Women, due to biological, social, economic and cultural factors, are more vulnerable to HIV infection than men. Young women are even more vulnerable to infection as they have their sexual experiences earlier than young men and in most cases with older men, who are already infected.
Women, particularly young ones and the elderly, are also more affected by the epidemic as they assume the largest burden of caring for those dying of AIDS and the orphans left behind. Young girls drop out of school to take care of sick relatives and orphaned siblings.
They are not empowered to negotiate safe sex or to refrain from engaging in risky sexual behaviours to sustain themselves.
These continuing inequalities play a significant role in the processes of HIV transmission to women. The first level relates to the growing number of child sexual abuses, a disturbing factor fueling the spread of the virus among young children, both females and males. The most worrying dimension to the increase in child sexual abuses is that some of the perpetrators are infected by the HIV virus and thus believe that sex with a virgin would cure them.
Media reports indicate that this tendency is not confined to South Africa, but also to some of the countries in the region. In some instances, these cases go unreported because the perpetrators are family members or individuals known to the families. Information on such abuses against children in the various African countries is not easily available to make an analysis of the extent of the problem. However, the foregoing report highlights the serious implications on child mortality rates.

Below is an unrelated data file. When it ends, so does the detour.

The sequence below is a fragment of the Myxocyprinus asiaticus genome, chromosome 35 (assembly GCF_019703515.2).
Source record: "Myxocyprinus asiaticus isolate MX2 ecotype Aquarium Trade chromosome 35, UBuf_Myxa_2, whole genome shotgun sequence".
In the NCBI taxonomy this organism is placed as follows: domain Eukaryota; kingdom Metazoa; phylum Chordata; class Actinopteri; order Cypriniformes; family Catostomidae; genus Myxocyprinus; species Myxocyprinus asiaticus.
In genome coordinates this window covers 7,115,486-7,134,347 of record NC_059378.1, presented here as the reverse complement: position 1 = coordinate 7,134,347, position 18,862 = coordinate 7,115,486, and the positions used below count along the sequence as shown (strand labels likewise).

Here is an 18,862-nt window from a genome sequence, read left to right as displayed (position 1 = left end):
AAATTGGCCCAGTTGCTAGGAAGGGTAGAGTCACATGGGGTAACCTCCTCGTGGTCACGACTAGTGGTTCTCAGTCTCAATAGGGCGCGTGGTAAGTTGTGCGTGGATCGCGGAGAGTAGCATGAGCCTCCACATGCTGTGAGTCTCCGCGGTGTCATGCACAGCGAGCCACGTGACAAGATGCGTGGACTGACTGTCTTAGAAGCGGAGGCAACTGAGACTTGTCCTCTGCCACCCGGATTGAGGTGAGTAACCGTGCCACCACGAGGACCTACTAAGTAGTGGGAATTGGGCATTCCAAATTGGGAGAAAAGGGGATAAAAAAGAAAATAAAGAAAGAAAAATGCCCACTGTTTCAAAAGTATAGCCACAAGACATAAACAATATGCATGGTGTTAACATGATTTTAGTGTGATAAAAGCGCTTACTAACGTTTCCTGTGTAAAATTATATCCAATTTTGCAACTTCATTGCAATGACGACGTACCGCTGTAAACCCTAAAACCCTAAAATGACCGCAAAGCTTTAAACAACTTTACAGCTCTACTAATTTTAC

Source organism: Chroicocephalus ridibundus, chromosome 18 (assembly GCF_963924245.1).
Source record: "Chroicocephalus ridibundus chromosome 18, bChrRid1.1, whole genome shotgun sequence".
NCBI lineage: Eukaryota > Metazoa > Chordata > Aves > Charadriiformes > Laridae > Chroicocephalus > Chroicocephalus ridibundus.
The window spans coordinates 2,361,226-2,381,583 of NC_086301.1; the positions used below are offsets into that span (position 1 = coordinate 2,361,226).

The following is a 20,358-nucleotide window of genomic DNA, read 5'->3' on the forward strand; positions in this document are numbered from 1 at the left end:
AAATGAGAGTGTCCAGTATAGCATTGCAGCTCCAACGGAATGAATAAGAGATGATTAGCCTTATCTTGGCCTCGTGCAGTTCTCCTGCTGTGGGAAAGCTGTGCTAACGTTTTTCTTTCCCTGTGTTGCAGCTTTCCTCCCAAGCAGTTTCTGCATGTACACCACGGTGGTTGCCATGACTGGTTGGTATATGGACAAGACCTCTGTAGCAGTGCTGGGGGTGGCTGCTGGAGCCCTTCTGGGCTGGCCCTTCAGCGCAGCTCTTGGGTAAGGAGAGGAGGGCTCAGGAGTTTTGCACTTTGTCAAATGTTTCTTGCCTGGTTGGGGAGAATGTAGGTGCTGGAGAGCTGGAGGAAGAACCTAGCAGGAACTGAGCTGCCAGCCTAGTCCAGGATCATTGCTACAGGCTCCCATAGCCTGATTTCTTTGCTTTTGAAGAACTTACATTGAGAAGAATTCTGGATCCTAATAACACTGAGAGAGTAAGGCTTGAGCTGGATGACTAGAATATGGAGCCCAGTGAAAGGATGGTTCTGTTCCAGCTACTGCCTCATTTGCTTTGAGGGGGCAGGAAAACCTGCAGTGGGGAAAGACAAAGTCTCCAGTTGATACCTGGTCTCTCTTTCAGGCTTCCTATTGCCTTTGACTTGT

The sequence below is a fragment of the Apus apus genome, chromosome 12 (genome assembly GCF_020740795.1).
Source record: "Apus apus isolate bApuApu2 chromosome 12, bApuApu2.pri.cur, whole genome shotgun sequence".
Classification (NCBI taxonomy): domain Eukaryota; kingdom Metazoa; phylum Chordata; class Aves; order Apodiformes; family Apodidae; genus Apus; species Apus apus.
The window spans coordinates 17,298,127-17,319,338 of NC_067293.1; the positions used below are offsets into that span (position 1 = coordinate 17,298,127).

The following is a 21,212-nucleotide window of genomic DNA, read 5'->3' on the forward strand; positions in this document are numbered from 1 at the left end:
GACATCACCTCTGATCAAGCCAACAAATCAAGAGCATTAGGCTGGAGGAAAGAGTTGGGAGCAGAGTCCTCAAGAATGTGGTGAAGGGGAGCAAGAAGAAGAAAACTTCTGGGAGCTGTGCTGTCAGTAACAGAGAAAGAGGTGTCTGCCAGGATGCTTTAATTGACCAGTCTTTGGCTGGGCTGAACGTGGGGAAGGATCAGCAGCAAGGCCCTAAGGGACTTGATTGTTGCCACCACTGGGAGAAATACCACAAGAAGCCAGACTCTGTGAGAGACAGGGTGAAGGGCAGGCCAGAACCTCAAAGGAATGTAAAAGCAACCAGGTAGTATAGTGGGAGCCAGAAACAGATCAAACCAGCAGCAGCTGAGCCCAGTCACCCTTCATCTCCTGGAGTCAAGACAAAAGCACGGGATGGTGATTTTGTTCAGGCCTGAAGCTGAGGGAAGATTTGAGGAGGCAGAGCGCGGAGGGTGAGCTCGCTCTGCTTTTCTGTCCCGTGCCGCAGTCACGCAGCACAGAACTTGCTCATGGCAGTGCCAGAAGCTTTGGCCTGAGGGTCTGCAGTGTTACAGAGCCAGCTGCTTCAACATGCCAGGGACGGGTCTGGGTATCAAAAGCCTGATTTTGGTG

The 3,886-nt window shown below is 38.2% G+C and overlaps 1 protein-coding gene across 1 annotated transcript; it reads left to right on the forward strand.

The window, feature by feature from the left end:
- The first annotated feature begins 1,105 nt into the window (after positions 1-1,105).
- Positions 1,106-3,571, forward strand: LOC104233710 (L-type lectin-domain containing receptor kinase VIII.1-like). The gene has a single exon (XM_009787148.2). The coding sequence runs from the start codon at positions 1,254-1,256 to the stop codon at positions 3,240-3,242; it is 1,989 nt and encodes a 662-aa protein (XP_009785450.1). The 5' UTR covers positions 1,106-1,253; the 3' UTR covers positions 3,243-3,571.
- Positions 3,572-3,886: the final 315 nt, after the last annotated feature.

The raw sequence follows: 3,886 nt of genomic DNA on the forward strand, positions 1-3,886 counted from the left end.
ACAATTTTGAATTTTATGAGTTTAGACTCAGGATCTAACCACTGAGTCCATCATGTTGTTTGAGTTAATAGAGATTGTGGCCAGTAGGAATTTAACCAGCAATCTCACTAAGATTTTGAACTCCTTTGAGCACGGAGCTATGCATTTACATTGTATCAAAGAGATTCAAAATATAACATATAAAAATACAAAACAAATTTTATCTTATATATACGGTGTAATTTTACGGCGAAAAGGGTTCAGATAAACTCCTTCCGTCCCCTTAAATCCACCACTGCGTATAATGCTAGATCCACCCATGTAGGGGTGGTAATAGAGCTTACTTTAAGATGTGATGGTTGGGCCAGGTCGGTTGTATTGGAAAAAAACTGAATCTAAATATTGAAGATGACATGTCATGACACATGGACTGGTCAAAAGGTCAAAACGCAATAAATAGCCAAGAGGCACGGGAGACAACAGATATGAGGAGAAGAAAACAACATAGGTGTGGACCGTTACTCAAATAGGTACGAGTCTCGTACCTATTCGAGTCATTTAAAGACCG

Furthermore, the general economic decline in most African countries has changed societies such that the traditional safety nets of extended families and communities that used to exist for orphans decades ago are almost non-existent at present. The death of a parent or both parents at times mean the disintegration of the family unit, forcing young children to fend for themselves.